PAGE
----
|http://ghr.nlm.nih.gov/ A service of the U.S. National Library of Medicine®|
The official name of this gene is “arginyl-tRNA synthetase 2, mitochondrial.”
RARS2 is the gene's official symbol. The RARS2 gene is also known by other names, listed below.
The RARS2 gene provides instructions for making an enzyme called mitochondrial arginyl-tRNA synthetase. This enzyme is active in cell structures called mitochondria. Each cell contains hundreds or thousands of mitochondria, which convert the energy from food into a form that cells can use.
Within mitochondria, mitochondrial arginyl-tRNA synthetase interacts with a molecule called transfer RNA (tRNA). This molecule, which is a chemical cousin of DNA, helps assemble protein building blocks called amino acids into functioning proteins. To build new proteins, tRNA must collect different amino acids and then attach them to one another in the correct order. Mitochondrial arginyl-tRNA synthetase is one of several enzymes that link amino acids to tRNA. Specifically, this enzyme links the amino acid arginine to the tRNA molecule, which then incorporates it into new proteins in mitochondria.
At least one mutation in the RARS2 gene has been found to cause pontocerebellar hypoplasia type 6 (PCH6). This mutation, which is written as IVS2+5A-G, disrupts the way the gene's instructions are used to make mitochondrial arginyl-tRNA synthetase. As a result, cells produce an abnormally short, nonfunctional version of this enzyme. A shortage of functional mitochondrial arginyl-tRNA synthetase prevents the normal assembly of new proteins within mitochondria. However, it is unclear how these changes disrupt normal brain development in people with PCH6.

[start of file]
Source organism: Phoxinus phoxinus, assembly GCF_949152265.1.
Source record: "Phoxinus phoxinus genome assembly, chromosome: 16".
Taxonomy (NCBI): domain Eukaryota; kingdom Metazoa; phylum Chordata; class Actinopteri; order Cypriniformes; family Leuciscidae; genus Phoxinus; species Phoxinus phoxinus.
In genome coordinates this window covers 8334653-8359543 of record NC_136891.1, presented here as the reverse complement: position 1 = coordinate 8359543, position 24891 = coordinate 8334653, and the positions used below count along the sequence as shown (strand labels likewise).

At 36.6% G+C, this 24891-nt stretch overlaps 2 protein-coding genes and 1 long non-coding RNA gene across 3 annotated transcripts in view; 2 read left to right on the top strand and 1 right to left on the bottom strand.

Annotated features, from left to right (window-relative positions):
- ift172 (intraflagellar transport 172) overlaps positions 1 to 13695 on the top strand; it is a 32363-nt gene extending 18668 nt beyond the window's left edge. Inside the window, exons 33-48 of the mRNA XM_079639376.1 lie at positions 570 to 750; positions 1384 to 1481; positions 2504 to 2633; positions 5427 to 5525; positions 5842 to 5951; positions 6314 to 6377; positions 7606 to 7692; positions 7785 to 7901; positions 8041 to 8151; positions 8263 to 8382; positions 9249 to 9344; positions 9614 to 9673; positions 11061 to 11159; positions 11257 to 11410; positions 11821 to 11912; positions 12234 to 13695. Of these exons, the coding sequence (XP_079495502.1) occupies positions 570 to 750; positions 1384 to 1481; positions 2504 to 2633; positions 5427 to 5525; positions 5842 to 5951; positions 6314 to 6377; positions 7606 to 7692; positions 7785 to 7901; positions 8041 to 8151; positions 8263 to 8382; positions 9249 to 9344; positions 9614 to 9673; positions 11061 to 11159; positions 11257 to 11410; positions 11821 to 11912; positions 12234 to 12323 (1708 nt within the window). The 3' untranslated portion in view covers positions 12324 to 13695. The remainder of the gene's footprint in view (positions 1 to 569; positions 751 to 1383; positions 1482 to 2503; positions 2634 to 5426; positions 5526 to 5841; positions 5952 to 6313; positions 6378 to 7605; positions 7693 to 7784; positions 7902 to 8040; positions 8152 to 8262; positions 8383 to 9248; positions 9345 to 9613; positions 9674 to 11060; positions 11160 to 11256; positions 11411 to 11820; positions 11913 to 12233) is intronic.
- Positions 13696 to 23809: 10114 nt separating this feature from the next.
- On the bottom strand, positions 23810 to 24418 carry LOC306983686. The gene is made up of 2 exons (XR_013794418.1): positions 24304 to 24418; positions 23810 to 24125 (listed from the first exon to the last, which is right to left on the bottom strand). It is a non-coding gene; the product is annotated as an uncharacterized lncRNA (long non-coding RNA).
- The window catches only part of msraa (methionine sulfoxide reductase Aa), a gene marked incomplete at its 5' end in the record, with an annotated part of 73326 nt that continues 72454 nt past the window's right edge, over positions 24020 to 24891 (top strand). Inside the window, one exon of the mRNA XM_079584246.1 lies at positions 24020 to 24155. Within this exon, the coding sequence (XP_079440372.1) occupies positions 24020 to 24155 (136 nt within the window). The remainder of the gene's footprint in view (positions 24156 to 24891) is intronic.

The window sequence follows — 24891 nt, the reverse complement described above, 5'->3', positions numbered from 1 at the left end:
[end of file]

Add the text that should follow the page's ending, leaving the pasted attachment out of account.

Cytogenetic Location: 6q16.1
Molecular Location on chromosome 6: base pairs 88,223,655 to 88,299,734
The RARS2 gene is located on the long (q) arm of chromosome 6 at position 16.1.
More precisely, the RARS2 gene is located from base pair 88,223,655 to base pair 88,299,734 on chromosome 6.
See How do geneticists indicate the location of a gene? (http://ghr.nlm.nih.gov/handbook/howgeneswork/genelocation) in the Handbook.
You and your healthcare professional may find the following resources about RARS2 helpful.
You may also be interested in these resources, which are designed for genetics professionals and researchers.
See How are genetic conditions and genes named? (http://ghr.nlm.nih.gov/handbook/mutationsanddisorders/naming) in the Handbook.
acids ; amino acid ; cell ; DNA ; enzyme ; gene ; hypoplasia ; ligase ; mitochondria ; molecule ; mutation ; protein ; RNA ; transfer RNA ; tRNA
You may find definitions for these and many other terms in the Genetics Home Reference Glossary (http://www.ghr.nlm.nih.gov/glossary).
The resources on this site should not be used as a substitute for professional medical care or advice. Users seeking information about a personal genetic disease, syndrome, or condition should consult with a qualified healthcare professional. See How can I find a genetics professional in my area? (http://ghr.nlm.nih.gov/handbook/consult/findingprofessional) in the Handbook.